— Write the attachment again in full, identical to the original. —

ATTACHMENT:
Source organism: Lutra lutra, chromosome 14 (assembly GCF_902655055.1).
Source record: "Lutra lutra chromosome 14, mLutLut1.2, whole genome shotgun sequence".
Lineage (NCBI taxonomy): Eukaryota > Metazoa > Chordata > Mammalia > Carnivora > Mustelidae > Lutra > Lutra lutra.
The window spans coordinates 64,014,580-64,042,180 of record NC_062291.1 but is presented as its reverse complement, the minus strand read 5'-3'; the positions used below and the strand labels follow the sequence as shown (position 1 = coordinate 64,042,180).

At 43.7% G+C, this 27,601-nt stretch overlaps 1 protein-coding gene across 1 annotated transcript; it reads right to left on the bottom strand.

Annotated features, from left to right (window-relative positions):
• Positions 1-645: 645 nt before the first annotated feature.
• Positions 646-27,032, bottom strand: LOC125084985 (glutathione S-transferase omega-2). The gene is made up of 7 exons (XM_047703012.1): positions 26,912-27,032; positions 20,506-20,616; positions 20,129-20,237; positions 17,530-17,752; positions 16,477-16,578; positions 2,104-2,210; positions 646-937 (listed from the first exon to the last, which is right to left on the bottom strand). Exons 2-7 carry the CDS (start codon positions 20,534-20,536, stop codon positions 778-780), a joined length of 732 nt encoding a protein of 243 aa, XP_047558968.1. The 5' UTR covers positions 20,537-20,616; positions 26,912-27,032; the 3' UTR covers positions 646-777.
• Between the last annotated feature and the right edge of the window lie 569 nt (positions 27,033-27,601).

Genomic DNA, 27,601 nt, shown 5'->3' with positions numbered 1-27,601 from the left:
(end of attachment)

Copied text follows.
Source organism: Lutra lutra, chromosome 14 (assembly GCF_902655055.1).
Source record: "Lutra lutra chromosome 14, mLutLut1.2, whole genome shotgun sequence".
Lineage (NCBI taxonomy): Eukaryota > Metazoa > Chordata > Mammalia > Carnivora > Mustelidae > Lutra > Lutra lutra.
The window spans coordinates 64,014,580-64,042,180 of record NC_062291.1 but is presented as its reverse complement, the minus strand read 5'-3'; the positions used below and the strand labels follow the sequence as shown (position 1 = coordinate 64,042,180).

At 43.7% G+C, this 27,601-nt stretch overlaps 1 protein-coding gene across 1 annotated transcript; it reads right to left on the bottom strand.

Annotated features, from left to right (window-relative positions):
• Positions 1-645: 645 nt before the first annotated feature.
• Positions 646-27,032, bottom strand: LOC125084985 (glutathione S-transferase omega-2). The gene is made up of 7 exons (XM_047703012.1): positions 26,912-27,032; positions 20,506-20,616; positions 20,129-20,237; positions 17,530-17,752; positions 16,477-16,578; positions 2,104-2,210; positions 646-937 (listed from the first exon to the last, which is right to left on the bottom strand). Exons 2-7 carry the CDS (start codon positions 20,534-20,536, stop codon positions 778-780), a joined length of 732 nt encoding a protein of 243 aa, XP_047558968.1. The 5' UTR covers positions 20,537-20,616; positions 26,912-27,032; the 3' UTR covers positions 646-777.
• Between the last annotated feature and the right edge of the window lie 569 nt (positions 27,033-27,601).

Genomic DNA, 27,601 nt, shown 5'->3' with positions numbered 1-27,601 from the left: